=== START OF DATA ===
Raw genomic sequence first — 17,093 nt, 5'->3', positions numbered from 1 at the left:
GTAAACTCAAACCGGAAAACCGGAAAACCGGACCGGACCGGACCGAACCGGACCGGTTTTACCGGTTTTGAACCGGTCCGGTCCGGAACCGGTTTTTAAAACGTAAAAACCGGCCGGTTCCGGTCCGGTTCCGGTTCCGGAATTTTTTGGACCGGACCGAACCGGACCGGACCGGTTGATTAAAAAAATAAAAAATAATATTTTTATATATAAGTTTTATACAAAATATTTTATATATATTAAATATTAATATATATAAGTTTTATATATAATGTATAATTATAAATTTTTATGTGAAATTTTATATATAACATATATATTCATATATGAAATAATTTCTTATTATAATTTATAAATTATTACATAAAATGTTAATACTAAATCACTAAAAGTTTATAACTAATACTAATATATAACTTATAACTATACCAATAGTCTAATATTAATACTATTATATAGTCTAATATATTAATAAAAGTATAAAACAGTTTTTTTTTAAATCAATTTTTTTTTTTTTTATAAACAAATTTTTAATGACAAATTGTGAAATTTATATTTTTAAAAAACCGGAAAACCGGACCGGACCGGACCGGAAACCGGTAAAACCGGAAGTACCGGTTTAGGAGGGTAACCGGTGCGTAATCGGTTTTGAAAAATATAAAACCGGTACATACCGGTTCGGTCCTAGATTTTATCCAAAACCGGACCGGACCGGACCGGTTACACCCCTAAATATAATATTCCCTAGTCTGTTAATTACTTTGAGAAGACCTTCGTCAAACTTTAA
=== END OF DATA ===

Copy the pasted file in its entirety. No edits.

Raw genomic sequence first — 17,093 nt, 5'->3', positions numbered from 1 at the left:
GTAAACTCAAACCGGAAAACCGGAAAACCGGACCGGACCGGACCGAACCGGACCGGTTTTACCGGTTTTGAACCGGTCCGGTCCGGAACCGGTTTTTAAAACGTAAAAACCGGCCGGTTCCGGTCCGGTTCCGGTTCCGGAATTTTTTGGACCGGACCGAACCGGACCGGACCGGTTGATTAAAAAAATAAAAAATAATATTTTTATATATAAGTTTTATACAAAATATTTTATATATATTAAATATTAATATATATAAGTTTTATATATAATGTATAATTATAAATTTTTATGTGAAATTTTATATATAACATATATATTCATATATGAAATAATTTCTTATTATAATTTATAAATTATTACATAAAATGTTAATACTAAATCACTAAAAGTTTATAACTAATACTAATATATAACTTATAACTATACCAATAGTCTAATATTAATACTATTATATAGTCTAATATATTAATAAAAGTATAAAACAGTTTTTTTTTAAATCAATTTTTTTTTTTTTTATAAACAAATTTTTAATGACAAATTGTGAAATTTATATTTTTAAAAAACCGGAAAACCGGACCGGACCGGACCGGAAACCGGTAAAACCGGAAGTACCGGTTTAGGAGGGTAACCGGTGCGTAATCGGTTTTGAAAAATATAAAACCGGTACATACCGGTTCGGTCCTAGATTTTATCCAAAACCGGACCGGACCGGACCGGTTACACCCCTAAATATAATATTCCCTAGTCTGTTAATTACTTTGAGAAGACCTTCGTCAAACTTTAA